by Rachel Tan
For the full statement in PDF, please see here.
BANGKOK, 26 February 2021
The Asia Pacific Refugee Rights Network (APRRN), Asian Forum for Human Rights and Development (FORUM-ASIA), ASEAN Parliamentarians for Human Rights (APHR) and the International Detention Coalition (IDC) strongly urge the Government of Malaysia to grant UNHCR immediate and unfettered access to immigration detention facilities. We further urge the government to investigate the deportation on 23 February 2021 of 1,086 individuals to Myanmar, in defiance of the Kuala Lumpur High Court’s interim stay order granted earlier that day.
On 22 February, Amnesty International Malaysia and Asylum Access Malaysia jointly filed an action in the Kuala Lumpur High Court to prevent the deportation of 1,200 persons to Myanmar. Several hours after the interim halt to deportation order was granted, the Malaysian government handed 1,086 individuals to Myanmar naval ships in flagrant violation of the court order. The next day, the High Court issued an extended stay order against the deportation of the remaining 114 individuals.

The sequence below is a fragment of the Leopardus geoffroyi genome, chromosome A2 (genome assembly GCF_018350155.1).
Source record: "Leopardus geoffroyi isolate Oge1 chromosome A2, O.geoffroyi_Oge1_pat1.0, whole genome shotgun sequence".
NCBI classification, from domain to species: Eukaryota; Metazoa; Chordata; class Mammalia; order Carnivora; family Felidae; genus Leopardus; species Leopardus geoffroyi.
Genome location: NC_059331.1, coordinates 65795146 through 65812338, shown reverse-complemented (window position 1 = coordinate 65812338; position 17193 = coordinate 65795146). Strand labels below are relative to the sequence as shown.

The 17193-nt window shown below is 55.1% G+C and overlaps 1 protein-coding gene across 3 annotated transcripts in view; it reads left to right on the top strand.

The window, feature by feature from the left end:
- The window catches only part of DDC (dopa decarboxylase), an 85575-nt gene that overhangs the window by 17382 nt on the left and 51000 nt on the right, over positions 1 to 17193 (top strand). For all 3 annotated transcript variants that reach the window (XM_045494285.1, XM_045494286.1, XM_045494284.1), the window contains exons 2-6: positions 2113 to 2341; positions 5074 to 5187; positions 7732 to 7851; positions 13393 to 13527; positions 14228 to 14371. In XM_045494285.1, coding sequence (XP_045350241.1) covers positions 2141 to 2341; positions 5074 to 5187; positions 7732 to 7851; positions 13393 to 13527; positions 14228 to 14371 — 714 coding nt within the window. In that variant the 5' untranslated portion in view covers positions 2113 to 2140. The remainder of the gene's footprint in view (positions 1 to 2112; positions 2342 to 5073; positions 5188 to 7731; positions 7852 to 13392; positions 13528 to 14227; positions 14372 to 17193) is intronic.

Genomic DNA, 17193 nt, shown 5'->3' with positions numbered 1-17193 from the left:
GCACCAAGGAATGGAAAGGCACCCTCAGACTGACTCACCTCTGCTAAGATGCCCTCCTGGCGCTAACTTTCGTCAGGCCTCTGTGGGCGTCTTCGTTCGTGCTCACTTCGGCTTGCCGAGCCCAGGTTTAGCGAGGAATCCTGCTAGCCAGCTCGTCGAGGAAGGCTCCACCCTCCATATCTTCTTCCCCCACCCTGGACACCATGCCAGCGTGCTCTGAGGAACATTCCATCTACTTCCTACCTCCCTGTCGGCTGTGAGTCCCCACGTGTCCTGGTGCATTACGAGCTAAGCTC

The Malaysian government has yet to provide information on the 114 persons or their whereabouts. Immigration officials asserted that the 1,086 deported did not include Rohingya refugees or asylum seekers. However, there is a substantial risk that the group includes refugees and asylum seekers, including unaccompanied children. According to Asylum Access and Amnesty International Malaysia, there were at least three UNHCR card holders and 17 children among those scheduled for deportation. APRRN also received troubling confirmation that at least two of those children was separated from their family and deported back to Myanmar alone.
The risk is also particularly acute given that UNHCR has been denied access to verify and assess individuals fleeing persecution since August 2019. Malaysia also lacks a domestic policy and legal framework for the identification and recognition of refugees in the country. In November 2020, the Human Rights Commission of Malaysia (SUHAKAM) estimated that there were approximately 1,000 refugees and people seeking asylum still in detention. The Ministry of Home Affairs confirmed that as of 26 October 2020, more than 756 minors are in immigration detention, with over 326 unaccompanied or separated children from Myanmar.